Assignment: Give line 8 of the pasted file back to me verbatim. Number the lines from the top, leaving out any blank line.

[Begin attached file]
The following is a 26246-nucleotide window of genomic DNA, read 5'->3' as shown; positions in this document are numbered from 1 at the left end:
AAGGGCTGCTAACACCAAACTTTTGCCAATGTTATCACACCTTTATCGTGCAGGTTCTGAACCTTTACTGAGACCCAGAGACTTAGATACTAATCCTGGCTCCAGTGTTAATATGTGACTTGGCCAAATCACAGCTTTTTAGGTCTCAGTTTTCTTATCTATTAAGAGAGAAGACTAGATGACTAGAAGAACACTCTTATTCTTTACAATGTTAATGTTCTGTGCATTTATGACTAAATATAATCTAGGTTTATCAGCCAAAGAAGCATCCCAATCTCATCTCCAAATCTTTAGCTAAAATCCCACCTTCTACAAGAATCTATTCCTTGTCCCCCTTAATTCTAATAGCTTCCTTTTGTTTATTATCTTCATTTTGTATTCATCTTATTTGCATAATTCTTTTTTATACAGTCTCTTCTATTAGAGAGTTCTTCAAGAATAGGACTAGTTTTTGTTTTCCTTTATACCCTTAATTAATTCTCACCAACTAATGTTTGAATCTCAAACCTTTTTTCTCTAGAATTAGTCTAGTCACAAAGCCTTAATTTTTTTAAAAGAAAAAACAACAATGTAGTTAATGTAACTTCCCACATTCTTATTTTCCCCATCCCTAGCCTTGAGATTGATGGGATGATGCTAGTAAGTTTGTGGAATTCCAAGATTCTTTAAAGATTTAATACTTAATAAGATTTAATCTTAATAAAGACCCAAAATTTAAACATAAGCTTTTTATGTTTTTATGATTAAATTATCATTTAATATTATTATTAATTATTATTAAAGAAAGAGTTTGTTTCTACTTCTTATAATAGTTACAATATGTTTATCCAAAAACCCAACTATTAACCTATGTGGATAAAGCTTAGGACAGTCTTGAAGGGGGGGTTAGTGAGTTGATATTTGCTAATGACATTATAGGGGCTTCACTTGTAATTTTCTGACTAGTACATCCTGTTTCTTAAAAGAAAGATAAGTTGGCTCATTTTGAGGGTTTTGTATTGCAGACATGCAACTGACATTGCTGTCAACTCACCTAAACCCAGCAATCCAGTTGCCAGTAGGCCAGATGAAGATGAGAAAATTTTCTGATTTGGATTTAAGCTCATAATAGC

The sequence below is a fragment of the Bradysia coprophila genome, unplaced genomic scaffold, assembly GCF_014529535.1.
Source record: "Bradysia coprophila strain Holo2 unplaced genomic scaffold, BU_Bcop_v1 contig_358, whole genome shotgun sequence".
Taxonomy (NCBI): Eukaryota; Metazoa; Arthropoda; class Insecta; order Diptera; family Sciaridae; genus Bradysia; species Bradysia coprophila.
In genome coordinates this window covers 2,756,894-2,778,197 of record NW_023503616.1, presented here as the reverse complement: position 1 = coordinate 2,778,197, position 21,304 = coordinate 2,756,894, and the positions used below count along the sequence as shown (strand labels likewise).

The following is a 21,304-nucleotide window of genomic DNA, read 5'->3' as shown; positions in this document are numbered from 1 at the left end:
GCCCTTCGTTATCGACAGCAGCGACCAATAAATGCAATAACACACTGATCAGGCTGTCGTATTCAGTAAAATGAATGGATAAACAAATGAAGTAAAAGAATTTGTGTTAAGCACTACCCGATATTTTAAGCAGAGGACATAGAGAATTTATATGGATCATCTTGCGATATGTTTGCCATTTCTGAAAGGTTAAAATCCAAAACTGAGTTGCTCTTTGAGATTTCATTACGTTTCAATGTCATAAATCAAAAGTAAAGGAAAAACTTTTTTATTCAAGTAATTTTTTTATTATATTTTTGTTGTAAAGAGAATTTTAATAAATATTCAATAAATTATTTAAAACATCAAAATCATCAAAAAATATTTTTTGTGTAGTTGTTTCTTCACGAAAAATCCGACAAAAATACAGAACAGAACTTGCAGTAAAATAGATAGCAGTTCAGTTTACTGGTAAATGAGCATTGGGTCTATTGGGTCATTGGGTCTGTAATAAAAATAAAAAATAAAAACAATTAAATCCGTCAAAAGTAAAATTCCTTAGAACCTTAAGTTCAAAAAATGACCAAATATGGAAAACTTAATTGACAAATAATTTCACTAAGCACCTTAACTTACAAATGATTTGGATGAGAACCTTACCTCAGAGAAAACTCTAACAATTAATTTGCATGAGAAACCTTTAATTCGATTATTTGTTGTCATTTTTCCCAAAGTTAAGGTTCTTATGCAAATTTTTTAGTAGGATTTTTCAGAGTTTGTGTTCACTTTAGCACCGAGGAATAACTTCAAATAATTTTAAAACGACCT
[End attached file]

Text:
GCCCTTCGTTATCGACAGCAGCGACCAATAAATGCAATAACACACTGATCAGGCTGTCGTATTCAGTAAAATGAATGGATAAACAAATGAAGTAAAAGAATTTGTGTTAAGCACTACCCGATATTTTAAGCAGAGGACATAGAGAATTTATATGGATCATCTTGCGATATGTTTGCCATTTCTGAAAGGTTAAAATCCAAAACTGAGTTGCTCTTTGAGATTTCATTACGTTTCAATGTCATAAATCAAAAGTAAAGGAAAAACTTTTTTATTCAAGTAATTTTTTTATTATATTTTTGTTGTAAAGAGAATTTTAATAAATATTCAATAAATTATTTAAAACATCAAAATCATCAAAAAATATTTTTTGTGTAGTTGTTTCTTCACGAAAAATCCGACAAAAATACAGAACAGAACTTGCAGTAAAATAGATAGCAGTTCAGTTTACTGGTAAATGAGCATTGGGTCTATTGGGTCATTGGGTCTGTAATAAAAATAAAAAATAAAAACAATTAAATCCGTCAAAAGTAAAATTCCTTAGAACCTTAAGTTCAAAAAATGACCAAATATGGAAAACTTAATTGACAAATAATTTCACTAAGCACCTTAACTTACAAATGATTTGGATGAGAACCTTACCTCAGAGAAAACTCTAACAATTAATTTGCATGAGAAACCTTTAATTCGATTATTTGTTGTCATTTTTCCCAAAGTTAAGGTTCTTATGCAAATTTTTTAGTAGGATTTTTCAGAGTTTGTGTTCACTTTAGCACCGAGGAATAACTTCAAATAATTTTAAAACGACCT